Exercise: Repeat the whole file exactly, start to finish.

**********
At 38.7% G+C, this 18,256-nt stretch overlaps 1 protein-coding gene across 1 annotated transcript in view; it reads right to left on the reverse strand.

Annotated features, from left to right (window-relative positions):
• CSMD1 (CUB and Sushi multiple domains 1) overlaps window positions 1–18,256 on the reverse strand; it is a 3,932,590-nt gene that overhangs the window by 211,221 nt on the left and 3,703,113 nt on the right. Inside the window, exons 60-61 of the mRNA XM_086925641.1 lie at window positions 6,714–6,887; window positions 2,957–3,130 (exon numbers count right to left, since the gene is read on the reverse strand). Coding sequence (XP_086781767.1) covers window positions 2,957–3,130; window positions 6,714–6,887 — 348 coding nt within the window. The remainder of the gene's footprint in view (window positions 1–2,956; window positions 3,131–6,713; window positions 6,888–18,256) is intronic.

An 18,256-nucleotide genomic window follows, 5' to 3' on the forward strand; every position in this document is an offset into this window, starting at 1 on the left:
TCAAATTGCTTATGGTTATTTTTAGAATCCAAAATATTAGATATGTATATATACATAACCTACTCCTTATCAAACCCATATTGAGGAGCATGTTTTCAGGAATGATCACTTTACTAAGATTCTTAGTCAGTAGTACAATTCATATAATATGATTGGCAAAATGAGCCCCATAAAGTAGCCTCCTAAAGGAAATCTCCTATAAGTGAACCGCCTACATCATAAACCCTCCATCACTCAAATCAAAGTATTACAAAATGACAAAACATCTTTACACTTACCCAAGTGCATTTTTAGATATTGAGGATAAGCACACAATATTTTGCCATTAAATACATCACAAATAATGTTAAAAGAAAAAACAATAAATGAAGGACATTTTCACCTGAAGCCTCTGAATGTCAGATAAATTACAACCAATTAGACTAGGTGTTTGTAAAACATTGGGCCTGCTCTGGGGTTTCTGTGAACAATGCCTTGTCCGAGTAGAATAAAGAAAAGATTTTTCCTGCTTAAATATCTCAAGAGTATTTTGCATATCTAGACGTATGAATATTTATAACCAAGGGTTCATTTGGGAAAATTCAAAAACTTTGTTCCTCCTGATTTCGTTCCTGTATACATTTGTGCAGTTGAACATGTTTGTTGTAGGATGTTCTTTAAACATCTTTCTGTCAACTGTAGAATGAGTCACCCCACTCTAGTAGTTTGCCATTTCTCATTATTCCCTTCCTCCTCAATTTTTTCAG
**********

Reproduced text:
At 38.7% G+C, this 18,256-nt stretch overlaps 1 protein-coding gene across 1 annotated transcript in view; it reads right to left on the reverse strand.

Annotated features, from left to right (window-relative positions):
• CSMD1 (CUB and Sushi multiple domains 1) overlaps window positions 1–18,256 on the reverse strand; it is a 3,932,590-nt gene that overhangs the window by 211,221 nt on the left and 3,703,113 nt on the right. Inside the window, exons 60-61 of the mRNA XM_086925641.1 lie at window positions 6,714–6,887; window positions 2,957–3,130 (exon numbers count right to left, since the gene is read on the reverse strand). Coding sequence (XP_086781767.1) covers window positions 2,957–3,130; window positions 6,714–6,887 — 348 coding nt within the window. The remainder of the gene's footprint in view (window positions 1–2,956; window positions 3,131–6,713; window positions 6,888–18,256) is intronic.

An 18,256-nucleotide genomic window follows, 5' to 3' on the forward strand; every position in this document is an offset into this window, starting at 1 on the left:
TCAAATTGCTTATGGTTATTTTTAGAATCCAAAATATTAGATATGTATATATACATAACCTACTCCTTATCAAACCCATATTGAGGAGCATGTTTTCAGGAATGATCACTTTACTAAGATTCTTAGTCAGTAGTACAATTCATATAATATGATTGGCAAAATGAGCCCCATAAAGTAGCCTCCTAAAGGAAATCTCCTATAAGTGAACCGCCTACATCATAAACCCTCCATCACTCAAATCAAAGTATTACAAAATGACAAAACATCTTTACACTTACCCAAGTGCATTTTTAGATATTGAGGATAAGCACACAATATTTTGCCATTAAATACATCACAAATAATGTTAAAAGAAAAAACAATAAATGAAGGACATTTTCACCTGAAGCCTCTGAATGTCAGATAAATTACAACCAATTAGACTAGGTGTTTGTAAAACATTGGGCCTGCTCTGGGGTTTCTGTGAACAATGCCTTGTCCGAGTAGAATAAAGAAAAGATTTTTCCTGCTTAAATATCTCAAGAGTATTTTGCATATCTAGACGTATGAATATTTATAACCAAGGGTTCATTTGGGAAAATTCAAAAACTTTGTTCCTCCTGATTTCGTTCCTGTATACATTTGTGCAGTTGAACATGTTTGTTGTAGGATGTTCTTTAAACATCTTTCTGTCAACTGTAGAATGAGTCACCCCACTCTAGTAGTTTGCCATTTCTCATTATTCCCTTCCTCCTCAATTTTTTCAG